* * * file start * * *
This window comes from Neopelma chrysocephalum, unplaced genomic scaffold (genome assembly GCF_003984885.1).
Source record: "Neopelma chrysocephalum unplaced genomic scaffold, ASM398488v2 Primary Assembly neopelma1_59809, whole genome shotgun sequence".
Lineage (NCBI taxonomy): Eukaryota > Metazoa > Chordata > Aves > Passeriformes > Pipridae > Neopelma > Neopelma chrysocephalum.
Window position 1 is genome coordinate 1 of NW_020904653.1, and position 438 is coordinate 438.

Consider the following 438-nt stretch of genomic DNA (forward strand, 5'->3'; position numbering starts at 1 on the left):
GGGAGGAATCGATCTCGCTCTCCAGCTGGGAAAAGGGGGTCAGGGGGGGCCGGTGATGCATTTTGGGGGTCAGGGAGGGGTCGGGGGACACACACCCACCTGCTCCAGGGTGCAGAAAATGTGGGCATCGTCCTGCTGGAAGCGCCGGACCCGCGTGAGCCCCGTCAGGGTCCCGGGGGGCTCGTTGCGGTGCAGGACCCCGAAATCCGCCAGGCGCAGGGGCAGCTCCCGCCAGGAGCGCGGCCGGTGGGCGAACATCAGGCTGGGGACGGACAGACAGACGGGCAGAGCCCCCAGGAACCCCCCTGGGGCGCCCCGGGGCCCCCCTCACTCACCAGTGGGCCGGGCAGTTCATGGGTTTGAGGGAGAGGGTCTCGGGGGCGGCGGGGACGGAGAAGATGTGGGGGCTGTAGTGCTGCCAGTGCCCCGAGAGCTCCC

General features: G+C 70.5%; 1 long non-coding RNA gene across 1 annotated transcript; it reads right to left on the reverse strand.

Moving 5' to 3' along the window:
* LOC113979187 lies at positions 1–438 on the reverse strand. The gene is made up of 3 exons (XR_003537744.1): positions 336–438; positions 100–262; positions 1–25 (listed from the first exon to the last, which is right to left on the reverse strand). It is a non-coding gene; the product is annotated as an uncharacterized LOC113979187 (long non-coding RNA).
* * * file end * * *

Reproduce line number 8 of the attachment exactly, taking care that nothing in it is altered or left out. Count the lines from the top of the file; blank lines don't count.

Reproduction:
Moving 5' to 3' along the window: